ONTARIO — Eastern Oregon’s politicians are again campaigning for their part of the state to get lighter restrictions related to the novel coronavirus COVID-19 pandemic. This time, it’s about school sports and activities.
In a letter to Oregon Gov. Kate Brown on Tuesday, Sen. Lynn Findley, R-Vale, and Rep. Mark Owens, R-Crane, said they are in support of loosening restrictions that are in place for sports and activities that are in place by the Oregon School Activities Association.
“We write to you today to voice the concerns of thousands of our constituents who have contacted us with overwhelming support for the ‘Let Them Play’ initiative regarding Oregon’s high school sports and extracurricular activities.”
The “Let Them Play” that Findley and Owens are referencing is a Facebook group called “Let Them Play! - Oregonians for Athletes” which has more than 18,000 members as of Tuesday afternoon. The group has created a website (letthemplayoregon.com) and has a change.org petition that has more than 11,000 signatures (with a 15,000 goal).
In their letter to Brown, Findley and Owens said there is an equity issue in the guidance that was issued as part of phase 2 of Reopening Oregon. Malheur County, along with many other Oregon counties with little or no cases of COVID-19 entered the second phase on Saturday, with some transitioning to that stage as early as Friday.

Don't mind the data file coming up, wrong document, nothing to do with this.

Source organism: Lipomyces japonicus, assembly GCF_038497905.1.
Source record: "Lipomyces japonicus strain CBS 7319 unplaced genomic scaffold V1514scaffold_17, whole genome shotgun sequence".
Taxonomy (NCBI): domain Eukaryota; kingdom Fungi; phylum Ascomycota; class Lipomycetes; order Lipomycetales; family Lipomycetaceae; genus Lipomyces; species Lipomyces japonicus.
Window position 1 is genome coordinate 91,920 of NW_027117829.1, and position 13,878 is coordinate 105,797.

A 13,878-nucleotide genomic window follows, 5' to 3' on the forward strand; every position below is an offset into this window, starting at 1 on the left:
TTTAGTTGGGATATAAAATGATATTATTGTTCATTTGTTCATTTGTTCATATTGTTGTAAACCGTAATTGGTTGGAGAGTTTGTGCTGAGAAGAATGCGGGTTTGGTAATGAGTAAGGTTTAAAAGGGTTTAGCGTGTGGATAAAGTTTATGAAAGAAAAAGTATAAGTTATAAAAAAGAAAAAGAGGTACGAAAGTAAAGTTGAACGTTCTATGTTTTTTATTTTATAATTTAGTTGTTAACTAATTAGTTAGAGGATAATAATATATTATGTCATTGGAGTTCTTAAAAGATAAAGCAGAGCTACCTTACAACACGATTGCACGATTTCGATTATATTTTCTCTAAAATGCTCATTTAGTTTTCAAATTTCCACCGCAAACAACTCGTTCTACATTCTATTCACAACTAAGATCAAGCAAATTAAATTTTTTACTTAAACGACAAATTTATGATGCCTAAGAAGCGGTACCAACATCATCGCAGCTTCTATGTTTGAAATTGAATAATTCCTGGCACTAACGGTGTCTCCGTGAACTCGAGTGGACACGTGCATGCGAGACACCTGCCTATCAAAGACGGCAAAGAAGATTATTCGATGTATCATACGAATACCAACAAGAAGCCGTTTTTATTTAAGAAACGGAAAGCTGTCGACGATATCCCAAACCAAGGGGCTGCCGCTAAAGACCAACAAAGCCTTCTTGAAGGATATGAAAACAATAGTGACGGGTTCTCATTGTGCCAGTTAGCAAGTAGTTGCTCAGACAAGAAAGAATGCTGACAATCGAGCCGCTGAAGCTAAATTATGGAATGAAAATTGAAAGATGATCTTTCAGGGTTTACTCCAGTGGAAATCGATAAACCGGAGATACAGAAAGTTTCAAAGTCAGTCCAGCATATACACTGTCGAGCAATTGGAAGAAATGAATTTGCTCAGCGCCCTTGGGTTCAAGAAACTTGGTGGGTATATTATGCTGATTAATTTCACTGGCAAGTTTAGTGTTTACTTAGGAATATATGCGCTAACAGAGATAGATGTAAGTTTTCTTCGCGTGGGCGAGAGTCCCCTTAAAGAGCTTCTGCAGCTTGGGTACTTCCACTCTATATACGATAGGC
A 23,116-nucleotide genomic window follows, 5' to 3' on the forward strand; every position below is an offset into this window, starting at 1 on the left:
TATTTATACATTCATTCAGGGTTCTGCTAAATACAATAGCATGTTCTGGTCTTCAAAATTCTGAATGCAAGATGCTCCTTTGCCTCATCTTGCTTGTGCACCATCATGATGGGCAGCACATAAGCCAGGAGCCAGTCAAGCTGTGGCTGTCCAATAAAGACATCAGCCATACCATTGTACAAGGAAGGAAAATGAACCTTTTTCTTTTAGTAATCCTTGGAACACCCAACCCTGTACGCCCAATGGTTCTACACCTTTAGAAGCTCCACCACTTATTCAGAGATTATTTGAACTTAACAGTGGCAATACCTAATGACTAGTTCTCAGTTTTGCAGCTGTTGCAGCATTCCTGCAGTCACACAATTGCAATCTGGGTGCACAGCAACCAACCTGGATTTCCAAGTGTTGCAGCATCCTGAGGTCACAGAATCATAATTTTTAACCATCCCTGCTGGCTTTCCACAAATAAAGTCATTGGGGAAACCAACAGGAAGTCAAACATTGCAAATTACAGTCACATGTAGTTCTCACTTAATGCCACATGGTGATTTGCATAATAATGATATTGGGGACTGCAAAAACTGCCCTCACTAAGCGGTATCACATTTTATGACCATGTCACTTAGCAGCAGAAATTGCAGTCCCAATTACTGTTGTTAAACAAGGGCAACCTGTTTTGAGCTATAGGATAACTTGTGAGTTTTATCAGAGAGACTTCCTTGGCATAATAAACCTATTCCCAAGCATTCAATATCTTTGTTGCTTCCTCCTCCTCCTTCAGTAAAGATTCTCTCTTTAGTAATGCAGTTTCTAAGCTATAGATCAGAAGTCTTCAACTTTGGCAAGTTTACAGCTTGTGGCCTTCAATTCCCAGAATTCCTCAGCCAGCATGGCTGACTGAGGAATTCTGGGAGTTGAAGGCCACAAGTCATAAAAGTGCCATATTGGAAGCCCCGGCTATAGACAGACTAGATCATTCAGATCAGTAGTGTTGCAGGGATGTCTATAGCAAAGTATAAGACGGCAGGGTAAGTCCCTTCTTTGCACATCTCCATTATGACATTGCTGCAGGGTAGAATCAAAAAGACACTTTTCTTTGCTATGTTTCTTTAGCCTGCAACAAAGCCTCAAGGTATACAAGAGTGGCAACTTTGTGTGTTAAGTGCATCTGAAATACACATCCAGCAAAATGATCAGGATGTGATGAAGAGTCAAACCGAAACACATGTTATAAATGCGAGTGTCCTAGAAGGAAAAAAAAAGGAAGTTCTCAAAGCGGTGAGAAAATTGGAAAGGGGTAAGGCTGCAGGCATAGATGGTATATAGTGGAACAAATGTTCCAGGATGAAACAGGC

In guidance for the second phase, Brown is restricting sports that involve participants coming into bodily contact. However, Findley and Owens pointed out that there are exemptions being put into place so collegiate and professional athletics can start sooner than OSAA sports are expected to resume.
“These rules should apply to all athletics equally or should not be applied at all,” Findley and Owens write.
On May 20, the OSAA announced that member schools will be able to control what they will allow to take place at their school facilities when it comes to athletics and activities. That was to start on May 26. However, per Oregon Department of Education restrictions, students are not allowed to enter school facilities in groups until the end of the fiscal year.
These two guidances combined mean that many teams are seeking non-school properties in which they can start practicing while still adhering to state social distancing guidance.
“In border towns like Ontario, teams are traveling across the state line to Idaho to hold practices play games, and participate in tournaments,” the letter states. “If it is safe enough for Idaho athletes to participate in all sports, why is it somehow unsafe for those in Oregon, less than 10 minutes away?”
When she announced her Reopening Oregon plan, Brown specifically cited that crowds at football games might now be seen until at least the end of September.
This is not the first time Findley and Owens have reached out to Brown on the matter. On May 27, the duo wrote to Brown to demand that eastern Oregon schools be given a bigger voice when it comes to reopening. That letter was also joined with letters from most of the superintendents in eastern Oregon.